When you lease solar panels for your home, you’re essentially allowing a third party to lease your roof space. As a result, you don’t get much say over the quality of the panels because you don’t own them. This could result in not having the most efficient panels because the leasing company is most likely using the least expensive panels on your home to maximize their profit. The leasing company has no incentive to boost the homeowner’s savings by installing more energy efficient panels.

When you own your solar panels, you take control. You get to choose which solar panels you have installed on your home and have more say so in the aesthetics of your set up. If having a say over the quality of your panels and how your system will look is important to you, this is an aspect you should consider when deciding whether to buy or lease solar panels.

End of Lease

When you reach the end of your solar panel lease (typically 20 years), you have a couple of different options. You can continue the lease at a new rate which is going to be typically higher; you can have the leasing company de-install it which could involve extra fees; or you can purchase the system at a fair market value, which is the price that your system would sell for on the open market.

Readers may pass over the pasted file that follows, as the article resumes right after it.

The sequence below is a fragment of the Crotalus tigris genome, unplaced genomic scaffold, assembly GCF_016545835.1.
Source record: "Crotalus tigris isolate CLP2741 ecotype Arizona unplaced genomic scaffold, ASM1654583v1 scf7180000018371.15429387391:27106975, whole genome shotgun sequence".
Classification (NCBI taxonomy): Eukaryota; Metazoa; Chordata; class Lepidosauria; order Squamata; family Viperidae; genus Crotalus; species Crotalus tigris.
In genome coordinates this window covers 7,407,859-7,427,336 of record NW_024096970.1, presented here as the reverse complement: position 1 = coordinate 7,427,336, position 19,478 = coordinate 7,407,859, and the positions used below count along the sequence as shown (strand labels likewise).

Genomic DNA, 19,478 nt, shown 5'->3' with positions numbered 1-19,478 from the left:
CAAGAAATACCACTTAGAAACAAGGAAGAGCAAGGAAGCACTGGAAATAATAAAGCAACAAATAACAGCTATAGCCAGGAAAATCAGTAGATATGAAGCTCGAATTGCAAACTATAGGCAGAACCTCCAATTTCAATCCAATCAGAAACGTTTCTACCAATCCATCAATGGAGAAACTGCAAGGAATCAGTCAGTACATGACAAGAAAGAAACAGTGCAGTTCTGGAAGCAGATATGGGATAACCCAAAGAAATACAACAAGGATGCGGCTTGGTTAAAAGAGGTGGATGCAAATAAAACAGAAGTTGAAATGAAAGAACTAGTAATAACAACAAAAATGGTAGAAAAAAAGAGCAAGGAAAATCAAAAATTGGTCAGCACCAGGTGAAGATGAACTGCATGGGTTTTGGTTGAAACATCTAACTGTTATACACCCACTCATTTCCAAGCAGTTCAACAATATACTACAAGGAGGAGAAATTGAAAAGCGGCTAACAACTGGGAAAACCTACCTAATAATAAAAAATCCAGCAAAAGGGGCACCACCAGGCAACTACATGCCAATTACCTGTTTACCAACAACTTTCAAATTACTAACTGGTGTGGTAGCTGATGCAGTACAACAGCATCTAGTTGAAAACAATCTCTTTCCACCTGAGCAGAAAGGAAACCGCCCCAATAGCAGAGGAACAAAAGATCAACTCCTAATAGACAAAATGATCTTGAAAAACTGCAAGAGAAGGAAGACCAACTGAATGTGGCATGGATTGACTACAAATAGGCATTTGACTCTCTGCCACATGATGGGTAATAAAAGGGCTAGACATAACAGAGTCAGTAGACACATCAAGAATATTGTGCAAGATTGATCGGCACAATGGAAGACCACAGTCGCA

None of these scenarios are financially ideal and could be avoided by owning your solar panels from the beginning. In addition, a high-quality PV solar array should last for more than 30 years. So, when owning your system, your savings increase over time and get better the longer you own it. With leasing, the lease payment continues to increase which reduces your long-term savings.

Buy – Don’t Lease

When you are getting your solar panel quotes, consider what a company is offering when they give you the option to lease. It may look like a better deal initially, but it doesn’t add up in the end. That’s why Namasté Solar no longer offers leasing options. At one point in solar history, incentives to lease made it make sense; however, those incentives have since depleted and we found that ownership offers many more financial benefits to customers.   

We want you to get the most savings from your system, and the best way to do that is to own your system. You’ll have total ownership over your power-producing asset, contribute to making a difference using clean energy, and find yourself with much more solar savings.